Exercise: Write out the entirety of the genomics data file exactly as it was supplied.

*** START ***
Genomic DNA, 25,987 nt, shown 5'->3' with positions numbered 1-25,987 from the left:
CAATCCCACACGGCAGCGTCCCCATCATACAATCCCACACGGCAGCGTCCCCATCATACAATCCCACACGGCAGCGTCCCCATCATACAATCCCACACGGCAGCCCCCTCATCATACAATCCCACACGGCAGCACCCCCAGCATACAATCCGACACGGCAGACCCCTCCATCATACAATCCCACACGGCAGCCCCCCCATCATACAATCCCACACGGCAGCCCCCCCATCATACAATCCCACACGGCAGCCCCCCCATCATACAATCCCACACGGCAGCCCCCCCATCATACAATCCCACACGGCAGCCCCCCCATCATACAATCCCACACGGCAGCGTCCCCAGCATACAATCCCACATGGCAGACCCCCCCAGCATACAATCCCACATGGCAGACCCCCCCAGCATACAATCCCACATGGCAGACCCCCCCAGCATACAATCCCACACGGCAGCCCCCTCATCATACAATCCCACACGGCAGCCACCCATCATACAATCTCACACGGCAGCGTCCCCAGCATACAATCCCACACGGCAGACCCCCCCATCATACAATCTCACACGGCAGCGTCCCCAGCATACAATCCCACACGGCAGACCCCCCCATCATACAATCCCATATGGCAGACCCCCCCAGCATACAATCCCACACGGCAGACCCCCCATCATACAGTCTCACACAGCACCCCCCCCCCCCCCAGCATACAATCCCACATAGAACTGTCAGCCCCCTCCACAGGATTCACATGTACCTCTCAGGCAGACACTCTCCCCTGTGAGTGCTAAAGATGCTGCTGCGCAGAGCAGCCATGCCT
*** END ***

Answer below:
Genomic DNA, 25,987 nt, shown 5'->3' with positions numbered 1-25,987 from the left:
CAATCCCACACGGCAGCGTCCCCATCATACAATCCCACACGGCAGCGTCCCCATCATACAATCCCACACGGCAGCGTCCCCATCATACAATCCCACACGGCAGCCCCCTCATCATACAATCCCACACGGCAGCACCCCCAGCATACAATCCGACACGGCAGACCCCTCCATCATACAATCCCACACGGCAGCCCCCCCATCATACAATCCCACACGGCAGCCCCCCCATCATACAATCCCACACGGCAGCCCCCCCATCATACAATCCCACACGGCAGCCCCCCCATCATACAATCCCACACGGCAGCCCCCCCATCATACAATCCCACACGGCAGCGTCCCCAGCATACAATCCCACATGGCAGACCCCCCCAGCATACAATCCCACATGGCAGACCCCCCCAGCATACAATCCCACATGGCAGACCCCCCCAGCATACAATCCCACACGGCAGCCCCCTCATCATACAATCCCACACGGCAGCCACCCATCATACAATCTCACACGGCAGCGTCCCCAGCATACAATCCCACACGGCAGACCCCCCCATCATACAATCTCACACGGCAGCGTCCCCAGCATACAATCCCACACGGCAGACCCCCCCATCATACAATCCCATATGGCAGACCCCCCCAGCATACAATCCCACACGGCAGACCCCCCATCATACAGTCTCACACAGCACCCCCCCCCCCCCCAGCATACAATCCCACATAGAACTGTCAGCCCCCTCCACAGGATTCACATGTACCTCTCAGGCAGACACTCTCCCCTGTGAGTGCTAAAGATGCTGCTGCGCAGAGCAGCCATGCCT